This mountain is as high as the Rockies, and is fairly young, as seen by the lack of craters. This evidence of recent geological activity in the icy planet will provoke much speculation, and new geological theories. Meanwhile CERN found the pentaquark yesterday, so quantum mechanical scales are competing with astronomical scales in new discoveries. This is truly an exciting time to be a physicist. Let's see what both scales throw up next.


More goodies from the New Horizons bag. A mountain in a moat on Charon. Here is the picture.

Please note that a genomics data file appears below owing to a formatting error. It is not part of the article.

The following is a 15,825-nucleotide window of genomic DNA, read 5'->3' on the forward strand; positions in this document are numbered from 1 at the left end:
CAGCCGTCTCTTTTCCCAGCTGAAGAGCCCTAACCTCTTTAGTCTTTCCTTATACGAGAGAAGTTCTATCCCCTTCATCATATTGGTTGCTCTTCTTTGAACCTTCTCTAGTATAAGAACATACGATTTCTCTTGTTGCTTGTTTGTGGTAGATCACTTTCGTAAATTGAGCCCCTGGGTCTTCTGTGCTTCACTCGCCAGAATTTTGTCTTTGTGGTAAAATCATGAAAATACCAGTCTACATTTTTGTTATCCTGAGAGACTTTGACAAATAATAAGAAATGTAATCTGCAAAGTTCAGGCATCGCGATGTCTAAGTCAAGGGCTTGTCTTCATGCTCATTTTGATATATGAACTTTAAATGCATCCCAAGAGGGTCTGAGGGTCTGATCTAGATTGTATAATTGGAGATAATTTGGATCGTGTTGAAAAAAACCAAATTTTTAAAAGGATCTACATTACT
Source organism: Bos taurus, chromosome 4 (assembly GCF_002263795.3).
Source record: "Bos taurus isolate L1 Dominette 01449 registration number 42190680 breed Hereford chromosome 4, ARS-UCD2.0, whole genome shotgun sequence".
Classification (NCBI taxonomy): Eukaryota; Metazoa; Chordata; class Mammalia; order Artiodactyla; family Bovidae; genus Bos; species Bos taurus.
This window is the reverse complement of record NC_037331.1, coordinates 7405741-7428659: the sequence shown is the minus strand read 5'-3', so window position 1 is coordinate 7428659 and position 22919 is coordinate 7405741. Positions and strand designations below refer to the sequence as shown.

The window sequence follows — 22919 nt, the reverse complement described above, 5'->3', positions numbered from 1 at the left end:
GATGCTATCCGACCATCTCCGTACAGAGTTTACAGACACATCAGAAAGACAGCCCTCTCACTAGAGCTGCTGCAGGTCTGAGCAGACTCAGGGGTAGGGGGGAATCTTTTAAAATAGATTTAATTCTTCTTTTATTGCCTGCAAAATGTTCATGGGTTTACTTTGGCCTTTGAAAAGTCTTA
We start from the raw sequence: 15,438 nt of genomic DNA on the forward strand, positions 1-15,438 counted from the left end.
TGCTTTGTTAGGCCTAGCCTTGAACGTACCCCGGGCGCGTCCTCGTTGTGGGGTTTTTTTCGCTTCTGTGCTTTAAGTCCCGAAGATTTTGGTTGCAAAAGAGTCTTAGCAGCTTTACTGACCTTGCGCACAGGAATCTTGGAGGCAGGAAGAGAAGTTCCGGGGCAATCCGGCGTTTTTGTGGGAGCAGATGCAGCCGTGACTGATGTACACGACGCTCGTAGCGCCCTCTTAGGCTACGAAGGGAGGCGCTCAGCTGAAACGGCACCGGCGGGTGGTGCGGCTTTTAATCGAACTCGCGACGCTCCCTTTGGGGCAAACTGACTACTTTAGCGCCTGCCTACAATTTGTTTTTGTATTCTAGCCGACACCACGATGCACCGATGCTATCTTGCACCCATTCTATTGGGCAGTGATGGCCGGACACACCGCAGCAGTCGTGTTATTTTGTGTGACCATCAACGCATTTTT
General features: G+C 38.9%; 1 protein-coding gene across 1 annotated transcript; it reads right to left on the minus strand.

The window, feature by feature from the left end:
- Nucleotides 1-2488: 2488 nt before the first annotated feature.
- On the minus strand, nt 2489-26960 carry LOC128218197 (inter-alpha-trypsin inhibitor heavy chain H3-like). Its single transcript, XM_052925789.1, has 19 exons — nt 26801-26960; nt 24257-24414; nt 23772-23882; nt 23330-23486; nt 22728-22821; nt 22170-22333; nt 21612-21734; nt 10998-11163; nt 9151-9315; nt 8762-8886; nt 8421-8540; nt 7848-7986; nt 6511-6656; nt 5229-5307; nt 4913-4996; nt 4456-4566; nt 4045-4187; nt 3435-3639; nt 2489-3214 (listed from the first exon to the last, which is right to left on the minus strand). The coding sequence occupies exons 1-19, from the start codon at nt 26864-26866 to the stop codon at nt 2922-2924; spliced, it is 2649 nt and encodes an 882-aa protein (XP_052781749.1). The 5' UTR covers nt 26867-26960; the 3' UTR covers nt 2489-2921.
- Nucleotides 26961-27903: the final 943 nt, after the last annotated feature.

The heart shaped feature seen in the most popular Pluto picture are really icy plains which look like this:

By the way, the processor on New Horizons is a reprogrammed PlayStation chip. It shows anything that can play video games, can fly across the Solar System and and send back the most amazing data and pictures. Was it worthwhile having a nine year mission for a three minute flyby? You bet it was!
Just look above.

This blog post is by Neelima Gupte and Sumathi Rao.